The Advancing Nanny State: Why the Government Should Stay Out of Child Care

October 23, 1997 • Policy Analysis No. 285

On October 23, 1997, the Clinton administration will host the White House Conference on Child Care. The administration is expected to announce several initiatives to expand federal control over day care, ranging from increased federal subsidies to public education campaigns. Those federal initiatives are misguided, largely because they seriously misread the true state of child care in the United States.

Advocates of increased government involvement in child care generally argue that (1) there is a shortage of child care facilities, (2) the facilities that do exist are not affordable, and (3) unregulated day care is harmful to children. But the push for federal child care standards and more federal subsidies to make sure that all children have a “strong and healthy start in life” is unnecessary and misguided. There is no child care crisis.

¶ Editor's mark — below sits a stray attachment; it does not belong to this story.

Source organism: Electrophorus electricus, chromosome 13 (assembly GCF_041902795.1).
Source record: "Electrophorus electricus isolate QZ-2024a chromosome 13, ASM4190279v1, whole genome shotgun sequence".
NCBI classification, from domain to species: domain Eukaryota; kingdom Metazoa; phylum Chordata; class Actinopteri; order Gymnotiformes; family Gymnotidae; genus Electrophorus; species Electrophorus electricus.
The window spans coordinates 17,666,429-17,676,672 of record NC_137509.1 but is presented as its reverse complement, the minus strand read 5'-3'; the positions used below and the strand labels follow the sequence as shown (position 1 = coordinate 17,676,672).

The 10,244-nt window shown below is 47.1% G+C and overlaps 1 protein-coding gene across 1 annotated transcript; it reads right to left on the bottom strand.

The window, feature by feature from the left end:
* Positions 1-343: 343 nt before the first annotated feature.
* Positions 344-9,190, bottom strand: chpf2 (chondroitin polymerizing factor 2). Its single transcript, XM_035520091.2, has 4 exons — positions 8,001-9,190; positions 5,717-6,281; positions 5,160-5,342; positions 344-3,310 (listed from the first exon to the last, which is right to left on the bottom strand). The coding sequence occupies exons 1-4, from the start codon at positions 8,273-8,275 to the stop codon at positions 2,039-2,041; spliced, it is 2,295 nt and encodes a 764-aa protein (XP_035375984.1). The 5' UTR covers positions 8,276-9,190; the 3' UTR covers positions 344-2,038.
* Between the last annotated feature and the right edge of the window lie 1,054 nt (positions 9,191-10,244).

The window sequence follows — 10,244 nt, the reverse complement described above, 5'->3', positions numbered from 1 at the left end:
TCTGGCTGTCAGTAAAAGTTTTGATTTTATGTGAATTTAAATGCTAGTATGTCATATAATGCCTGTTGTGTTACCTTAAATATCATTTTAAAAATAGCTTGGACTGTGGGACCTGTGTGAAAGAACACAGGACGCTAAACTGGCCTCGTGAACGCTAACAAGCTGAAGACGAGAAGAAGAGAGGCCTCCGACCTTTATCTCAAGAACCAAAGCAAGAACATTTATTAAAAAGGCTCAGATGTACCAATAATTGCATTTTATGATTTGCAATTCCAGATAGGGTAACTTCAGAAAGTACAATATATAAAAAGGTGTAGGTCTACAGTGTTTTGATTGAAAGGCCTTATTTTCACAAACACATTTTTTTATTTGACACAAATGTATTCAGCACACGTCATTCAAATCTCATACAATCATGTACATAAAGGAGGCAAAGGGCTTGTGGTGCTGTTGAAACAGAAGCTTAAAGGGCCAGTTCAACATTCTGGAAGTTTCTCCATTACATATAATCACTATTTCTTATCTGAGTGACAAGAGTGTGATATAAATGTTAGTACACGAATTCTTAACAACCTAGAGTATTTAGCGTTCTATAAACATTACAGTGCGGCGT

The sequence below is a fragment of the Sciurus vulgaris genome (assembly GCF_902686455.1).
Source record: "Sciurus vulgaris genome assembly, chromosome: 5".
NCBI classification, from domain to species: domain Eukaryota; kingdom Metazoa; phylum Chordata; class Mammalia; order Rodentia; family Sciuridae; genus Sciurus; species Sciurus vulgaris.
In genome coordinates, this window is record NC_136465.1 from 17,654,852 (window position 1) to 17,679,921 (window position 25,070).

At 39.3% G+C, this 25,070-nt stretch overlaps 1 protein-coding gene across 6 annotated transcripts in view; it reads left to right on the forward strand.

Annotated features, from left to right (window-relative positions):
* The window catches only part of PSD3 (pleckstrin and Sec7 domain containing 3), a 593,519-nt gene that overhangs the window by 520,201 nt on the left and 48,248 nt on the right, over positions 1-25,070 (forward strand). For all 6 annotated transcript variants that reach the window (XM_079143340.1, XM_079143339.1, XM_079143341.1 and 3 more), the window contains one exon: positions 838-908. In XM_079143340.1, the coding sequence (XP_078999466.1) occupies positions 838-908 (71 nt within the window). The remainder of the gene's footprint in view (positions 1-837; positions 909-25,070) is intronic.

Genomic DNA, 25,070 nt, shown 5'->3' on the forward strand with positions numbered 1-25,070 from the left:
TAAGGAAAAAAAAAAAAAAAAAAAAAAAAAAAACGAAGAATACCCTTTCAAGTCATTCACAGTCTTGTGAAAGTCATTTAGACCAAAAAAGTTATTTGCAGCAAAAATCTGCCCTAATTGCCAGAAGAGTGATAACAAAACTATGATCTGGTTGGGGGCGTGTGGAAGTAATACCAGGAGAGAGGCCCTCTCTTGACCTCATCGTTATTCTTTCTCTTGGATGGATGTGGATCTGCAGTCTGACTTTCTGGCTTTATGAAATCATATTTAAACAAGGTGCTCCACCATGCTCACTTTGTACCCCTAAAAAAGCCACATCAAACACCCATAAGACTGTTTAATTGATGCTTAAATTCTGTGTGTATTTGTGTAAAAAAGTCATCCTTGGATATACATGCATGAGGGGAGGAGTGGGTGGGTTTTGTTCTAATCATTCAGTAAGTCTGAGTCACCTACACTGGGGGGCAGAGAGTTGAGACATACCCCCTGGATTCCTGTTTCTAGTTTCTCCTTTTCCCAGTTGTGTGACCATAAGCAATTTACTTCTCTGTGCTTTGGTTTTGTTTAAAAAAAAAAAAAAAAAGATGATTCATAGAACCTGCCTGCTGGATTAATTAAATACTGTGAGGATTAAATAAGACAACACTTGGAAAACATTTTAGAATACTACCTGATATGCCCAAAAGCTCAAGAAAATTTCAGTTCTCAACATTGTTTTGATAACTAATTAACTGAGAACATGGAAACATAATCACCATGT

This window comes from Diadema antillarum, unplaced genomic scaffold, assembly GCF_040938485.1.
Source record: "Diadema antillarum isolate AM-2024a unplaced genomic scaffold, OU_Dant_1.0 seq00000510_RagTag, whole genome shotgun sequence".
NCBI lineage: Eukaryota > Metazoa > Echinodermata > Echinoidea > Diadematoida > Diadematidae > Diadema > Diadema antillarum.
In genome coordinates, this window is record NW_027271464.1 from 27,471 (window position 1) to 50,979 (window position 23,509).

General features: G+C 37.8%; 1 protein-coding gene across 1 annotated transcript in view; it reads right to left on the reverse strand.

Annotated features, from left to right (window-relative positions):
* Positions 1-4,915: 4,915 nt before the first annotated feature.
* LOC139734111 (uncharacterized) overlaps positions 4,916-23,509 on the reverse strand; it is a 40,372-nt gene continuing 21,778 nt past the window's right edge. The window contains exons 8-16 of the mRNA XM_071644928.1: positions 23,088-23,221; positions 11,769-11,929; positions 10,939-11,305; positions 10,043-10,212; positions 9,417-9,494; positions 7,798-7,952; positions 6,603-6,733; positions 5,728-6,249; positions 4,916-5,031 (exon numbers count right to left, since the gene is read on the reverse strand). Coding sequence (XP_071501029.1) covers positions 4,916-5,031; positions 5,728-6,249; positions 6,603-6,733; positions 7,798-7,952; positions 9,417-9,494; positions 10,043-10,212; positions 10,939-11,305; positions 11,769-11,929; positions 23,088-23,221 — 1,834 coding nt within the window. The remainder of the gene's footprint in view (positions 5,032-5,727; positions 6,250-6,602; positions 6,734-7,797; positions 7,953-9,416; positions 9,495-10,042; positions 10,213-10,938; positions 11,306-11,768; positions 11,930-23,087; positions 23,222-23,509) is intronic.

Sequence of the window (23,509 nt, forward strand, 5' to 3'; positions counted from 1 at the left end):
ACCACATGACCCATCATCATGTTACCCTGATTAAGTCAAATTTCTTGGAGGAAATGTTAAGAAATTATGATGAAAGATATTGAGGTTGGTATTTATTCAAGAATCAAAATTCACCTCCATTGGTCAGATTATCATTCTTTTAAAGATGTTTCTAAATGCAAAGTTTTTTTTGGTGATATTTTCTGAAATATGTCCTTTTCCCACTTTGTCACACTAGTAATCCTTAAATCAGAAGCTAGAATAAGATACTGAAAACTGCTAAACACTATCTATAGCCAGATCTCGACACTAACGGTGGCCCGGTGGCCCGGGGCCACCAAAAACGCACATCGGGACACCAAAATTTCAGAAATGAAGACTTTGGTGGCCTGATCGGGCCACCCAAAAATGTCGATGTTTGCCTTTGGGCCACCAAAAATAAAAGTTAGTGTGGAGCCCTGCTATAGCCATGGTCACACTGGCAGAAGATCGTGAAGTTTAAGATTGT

Ninety‐​six percent of parents are satisfied with their child care arrangements; child care fees have not changed in real terms since the late 1970s; and the number of child care providers has kept pace with the swelling demand for child care. Likewise, the National Day Care Home Study conducted for the Department of Health and Human Services found no indication that unregulated family day care was either harmful or dangerous to children. In fact, family day care caters successfully to the diverse needs of the children in care. The child care market is healthy and heterogeneous, reflecting the diversity of its buyers.

Given the facts–that parents are satisfied with their children’s care and that high‐​quality care is both available and affordable even for low‐​income parents–Congress should resist any attempt to increase funding for child care and to impose federal standards on providers and parents.

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